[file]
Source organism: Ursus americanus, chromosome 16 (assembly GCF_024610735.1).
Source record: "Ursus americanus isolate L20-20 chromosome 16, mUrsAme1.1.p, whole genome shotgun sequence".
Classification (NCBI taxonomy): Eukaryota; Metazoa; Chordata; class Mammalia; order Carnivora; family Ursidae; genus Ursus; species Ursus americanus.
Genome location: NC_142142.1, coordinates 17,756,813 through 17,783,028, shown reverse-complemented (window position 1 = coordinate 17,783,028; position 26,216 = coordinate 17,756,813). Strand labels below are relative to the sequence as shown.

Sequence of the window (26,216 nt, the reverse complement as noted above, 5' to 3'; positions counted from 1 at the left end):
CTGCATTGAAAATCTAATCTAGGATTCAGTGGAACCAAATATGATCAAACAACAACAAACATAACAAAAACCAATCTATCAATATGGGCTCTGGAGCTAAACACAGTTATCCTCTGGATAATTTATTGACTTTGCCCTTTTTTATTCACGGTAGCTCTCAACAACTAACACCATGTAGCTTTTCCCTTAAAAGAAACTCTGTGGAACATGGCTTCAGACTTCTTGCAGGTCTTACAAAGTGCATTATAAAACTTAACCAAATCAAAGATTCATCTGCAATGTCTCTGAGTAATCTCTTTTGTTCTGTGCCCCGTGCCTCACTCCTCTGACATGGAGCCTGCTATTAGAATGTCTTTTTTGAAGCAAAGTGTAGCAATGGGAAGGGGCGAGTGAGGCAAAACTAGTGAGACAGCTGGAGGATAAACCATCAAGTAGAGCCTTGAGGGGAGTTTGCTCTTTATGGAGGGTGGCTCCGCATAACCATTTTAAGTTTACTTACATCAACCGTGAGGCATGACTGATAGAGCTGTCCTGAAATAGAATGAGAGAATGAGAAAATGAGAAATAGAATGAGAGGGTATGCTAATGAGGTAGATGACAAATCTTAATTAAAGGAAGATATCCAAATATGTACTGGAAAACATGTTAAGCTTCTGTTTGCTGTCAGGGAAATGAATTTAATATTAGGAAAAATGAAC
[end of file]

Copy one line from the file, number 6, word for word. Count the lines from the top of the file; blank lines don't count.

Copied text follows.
CTGCATTGAAAATCTAATCTAGGATTCAGTGGAACCAAATATGATCAAACAACAACAAACATAACAAAAACCAATCTATCAATATGGGCTCTGGAGCTAAACACAGTTATCCTCTGGATAATTTATTGACTTTGCCCTTTTTTATTCACGGTAGCTCTCAACAACTAACACCATGTAGCTTTTCCCTTAAAAGAAACTCTGTGGAACATGGCTTCAGACTTCTTGCAGGTCTTACAAAGTGCATTATAAAACTTAACCAAATCAAAGATTCATCTGCAATGTCTCTGAGTAATCTCTTTTGTTCTGTGCCCCGTGCCTCACTCCTCTGACATGGAGCCTGCTATTAGAATGTCTTTTTTGAAGCAAAGTGTAGCAATGGGAAGGGGCGAGTGAGGCAAAACTAGTGAGACAGCTGGAGGATAAACCATCAAGTAGAGCCTTGAGGGGAGTTTGCTCTTTATGGAGGGTGGCTCCGCATAACCATTTTAAGTTTACTTACATCAACCGTGAGGCATGACTGATAGAGCTGTCCTGAAATAGAATGAGAGAATGAGAAAATGAGAAATAGAATGAGAGGGTATGCTAATGAGGTAGATGACAAATCTTAATTAAAGGAAGATATCCAAATATGTACTGGAAAACATGTTAAGCTTCTGTTTGCTGTCAGGGAAATGAATTTAATATTAGGAAAAATGAAC